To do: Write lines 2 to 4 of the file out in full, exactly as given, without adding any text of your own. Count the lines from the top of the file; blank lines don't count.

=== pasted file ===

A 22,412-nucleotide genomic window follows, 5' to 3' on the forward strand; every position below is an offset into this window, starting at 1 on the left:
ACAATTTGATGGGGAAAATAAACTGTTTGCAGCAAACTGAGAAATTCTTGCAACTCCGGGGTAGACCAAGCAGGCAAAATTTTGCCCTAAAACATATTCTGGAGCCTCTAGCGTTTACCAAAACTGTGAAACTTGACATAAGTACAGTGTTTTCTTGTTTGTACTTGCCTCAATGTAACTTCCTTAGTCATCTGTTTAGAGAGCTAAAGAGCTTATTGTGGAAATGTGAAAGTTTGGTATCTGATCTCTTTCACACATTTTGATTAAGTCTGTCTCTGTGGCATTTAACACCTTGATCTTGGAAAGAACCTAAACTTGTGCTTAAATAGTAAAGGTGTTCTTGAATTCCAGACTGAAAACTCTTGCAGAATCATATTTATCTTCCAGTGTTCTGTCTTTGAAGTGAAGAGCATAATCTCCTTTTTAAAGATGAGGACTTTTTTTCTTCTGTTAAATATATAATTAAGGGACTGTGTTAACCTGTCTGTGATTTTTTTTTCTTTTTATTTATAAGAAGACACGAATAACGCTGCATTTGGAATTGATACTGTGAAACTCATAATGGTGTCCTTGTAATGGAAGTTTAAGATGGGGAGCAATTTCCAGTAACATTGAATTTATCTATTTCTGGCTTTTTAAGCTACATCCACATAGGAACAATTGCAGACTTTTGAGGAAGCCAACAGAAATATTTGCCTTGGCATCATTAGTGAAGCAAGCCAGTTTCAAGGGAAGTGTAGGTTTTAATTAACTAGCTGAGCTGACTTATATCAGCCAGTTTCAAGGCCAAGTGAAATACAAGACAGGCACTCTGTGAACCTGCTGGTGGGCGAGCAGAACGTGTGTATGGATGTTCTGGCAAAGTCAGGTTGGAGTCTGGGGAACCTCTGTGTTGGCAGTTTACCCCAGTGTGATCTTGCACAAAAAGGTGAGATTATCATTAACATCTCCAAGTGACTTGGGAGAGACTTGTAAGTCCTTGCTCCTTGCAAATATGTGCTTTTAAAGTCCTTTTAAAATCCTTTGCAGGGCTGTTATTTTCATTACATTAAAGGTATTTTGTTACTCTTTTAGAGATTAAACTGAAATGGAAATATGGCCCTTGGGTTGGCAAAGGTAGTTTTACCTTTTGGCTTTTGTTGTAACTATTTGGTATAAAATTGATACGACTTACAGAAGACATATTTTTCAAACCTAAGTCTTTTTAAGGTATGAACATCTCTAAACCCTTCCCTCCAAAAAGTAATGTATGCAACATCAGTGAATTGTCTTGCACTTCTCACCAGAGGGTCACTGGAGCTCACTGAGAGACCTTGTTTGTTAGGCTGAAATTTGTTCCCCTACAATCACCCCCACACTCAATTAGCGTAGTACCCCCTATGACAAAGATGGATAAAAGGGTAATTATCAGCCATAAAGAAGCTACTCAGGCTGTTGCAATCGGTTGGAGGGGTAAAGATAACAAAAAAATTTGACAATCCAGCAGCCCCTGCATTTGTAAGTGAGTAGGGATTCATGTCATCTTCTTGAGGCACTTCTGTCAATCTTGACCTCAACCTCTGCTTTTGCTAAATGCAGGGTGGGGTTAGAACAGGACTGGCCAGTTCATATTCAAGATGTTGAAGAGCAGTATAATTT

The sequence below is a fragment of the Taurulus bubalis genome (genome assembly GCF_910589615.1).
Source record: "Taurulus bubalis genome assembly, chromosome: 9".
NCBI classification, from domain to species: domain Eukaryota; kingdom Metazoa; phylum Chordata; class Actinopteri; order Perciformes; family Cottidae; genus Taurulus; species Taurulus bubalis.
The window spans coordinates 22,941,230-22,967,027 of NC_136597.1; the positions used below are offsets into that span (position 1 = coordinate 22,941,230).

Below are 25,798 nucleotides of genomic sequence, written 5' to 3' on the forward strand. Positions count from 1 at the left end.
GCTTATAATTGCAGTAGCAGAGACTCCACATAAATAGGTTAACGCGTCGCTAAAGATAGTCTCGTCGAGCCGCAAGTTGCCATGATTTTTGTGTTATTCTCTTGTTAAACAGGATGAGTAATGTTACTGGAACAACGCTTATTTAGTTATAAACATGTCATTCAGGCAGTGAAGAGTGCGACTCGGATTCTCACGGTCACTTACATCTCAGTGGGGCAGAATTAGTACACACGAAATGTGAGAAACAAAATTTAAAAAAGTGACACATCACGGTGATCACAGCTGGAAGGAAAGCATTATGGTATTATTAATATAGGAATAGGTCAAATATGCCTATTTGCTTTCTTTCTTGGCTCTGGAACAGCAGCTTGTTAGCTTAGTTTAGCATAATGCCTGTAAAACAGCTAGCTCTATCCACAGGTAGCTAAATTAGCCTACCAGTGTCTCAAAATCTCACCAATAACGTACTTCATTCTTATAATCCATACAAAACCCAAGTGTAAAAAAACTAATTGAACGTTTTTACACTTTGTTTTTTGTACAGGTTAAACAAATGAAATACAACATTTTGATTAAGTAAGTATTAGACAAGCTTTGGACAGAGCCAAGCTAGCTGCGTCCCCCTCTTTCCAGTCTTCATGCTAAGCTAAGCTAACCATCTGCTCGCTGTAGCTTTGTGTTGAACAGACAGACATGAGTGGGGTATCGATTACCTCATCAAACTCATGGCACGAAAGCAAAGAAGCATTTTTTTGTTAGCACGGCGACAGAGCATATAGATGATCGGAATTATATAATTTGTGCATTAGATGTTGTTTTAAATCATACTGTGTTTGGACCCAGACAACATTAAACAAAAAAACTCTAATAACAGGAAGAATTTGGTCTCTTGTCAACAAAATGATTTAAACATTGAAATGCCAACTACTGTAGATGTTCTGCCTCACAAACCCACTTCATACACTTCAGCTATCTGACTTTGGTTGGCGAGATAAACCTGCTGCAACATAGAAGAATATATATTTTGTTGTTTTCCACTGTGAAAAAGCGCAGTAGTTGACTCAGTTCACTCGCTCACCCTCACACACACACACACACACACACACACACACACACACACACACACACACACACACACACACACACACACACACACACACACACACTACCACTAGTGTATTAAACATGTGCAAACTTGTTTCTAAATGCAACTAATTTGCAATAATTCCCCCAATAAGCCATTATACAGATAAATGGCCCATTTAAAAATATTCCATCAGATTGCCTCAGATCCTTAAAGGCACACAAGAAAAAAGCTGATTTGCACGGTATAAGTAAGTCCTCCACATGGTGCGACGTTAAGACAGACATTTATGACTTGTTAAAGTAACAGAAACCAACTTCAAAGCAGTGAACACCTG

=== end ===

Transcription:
ACAATTTGATGGGGAAAATAAACTGTTTGCAGCAAACTGAGAAATTCTTGCAACTCCGGGGTAGACCAAGCAGGCAAAATTTTGCCCTAAAACATATTCTGGAGCCTCTAGCGTTTACCAAAACTGTGAAACTTGACATAAGTACAGTGTTTTCTTGTTTGTACTTGCCTCAATGTAACTTCCTTAGTCATCTGTTTAGAGAGCTAAAGAGCTTATTGTGGAAATGTGAAAGTTTGGTATCTGATCTCTTTCACACATTTTGATTAAGTCTGTCTCTGTGGCATTTAACACCTTGATCTTGGAAAGAACCTAAACTTGTGCTTAAATAGTAAAGGTGTTCTTGAATTCCAGACTGAAAACTCTTGCAGAATCATATTTATCTTCCAGTGTTCTGTCTTTGAAGTGAAGAGCATAATCTCCTTTTTAAAGATGAGGACTTTTTTTCTTCTGTTAAATATATAATTAAGGGACTGTGTTAACCTGTCTGTGATTTTTTTTTCTTTTTATTTATAAGAAGACACGAATAACGCTGCATTTGGAATTGATACTGTGAAACTCATAATGGTGTCCTTGTAATGGAAGTTTAAGATGGGGAGCAATTTCCAGTAACATTGAATTTATCTATTTCTGGCTTTTTAAGCTACATCCACATAGGAACAATTGCAGACTTTTGAGGAAGCCAACAGAAATATTTGCCTTGGCATCATTAGTGAAGCAAGCCAGTTTCAAGGGAAGTGTAGGTTTTAATTAACTAGCTGAGCTGACTTATATCAGCCAGTTTCAAGGCCAAGTGAAATACAAGACAGGCACTCTGTGAACCTGCTGGTGGGCGAGCAGAACGTGTGTATGGATGTTCTGGCAAAGTCAGGTTGGAGTCTGGGGAACCTCTGTGTTGGCAGTTTACCCCAGTGTGATCTTGCACAAAAAGGTGAGATTATCATTAACATCTCCAAGTGACTTGGGAGAGACTTGTAAGTCCTTGCTCCTTGCAAATATGTGCTTTTAAAGTCCTTTTAAAATCCTTTGCAGGGCTGTTATTTTCATTACATTAAAGGTATTTTGTTACTCTTTTAGAGATTAAACTGAAATGGAAATATGGCCCTTGGGTTGGCAAAGGTAGTTTTACCTTTTGGCTTTTGTTGTAACTATTTGGTATAAAATTGATACGACTTACAGAAGACATATTTTTCAAACCTAAGTCTTTTTAAGGTATGAACATCTCTAAACCCTTCCCTCCAAAAAGTAATGTATGCAACATCAGTGAATTGTCTTGCACTTCTCACCAGAGGGTCACTGGAGCTCACTGAGAGACCTTGTTTGTTAGGCTGAAATTTGTTCCCCTACAATCACCCCCACACTCAATTAGCGTAGTACCCCCTATGACAAAGATGGATAAAAGGGTAATTATCAGCCATAAAGAAGCTACTCAGGCTGTTGCAATCGGTTGGAGGGGTAAAGATAACAAAAAAATTTGACAATCCAGCAGCCCCTGCATTTGTAAGTGAGTAGGGATTCATGTCATCTTCTTGAGGCACTTCTGTCAATCTTGACCTCAACCTCTGCTTTTGCTAAATGCAGGGTGGGGTTAGAACAGGACTGGCCAGTTCATATTCAAGATGTTGAAGAGCAGTATAATTT

The sequence below is a fragment of the Taurulus bubalis genome (genome assembly GCF_910589615.1).
Source record: "Taurulus bubalis genome assembly, chromosome: 9".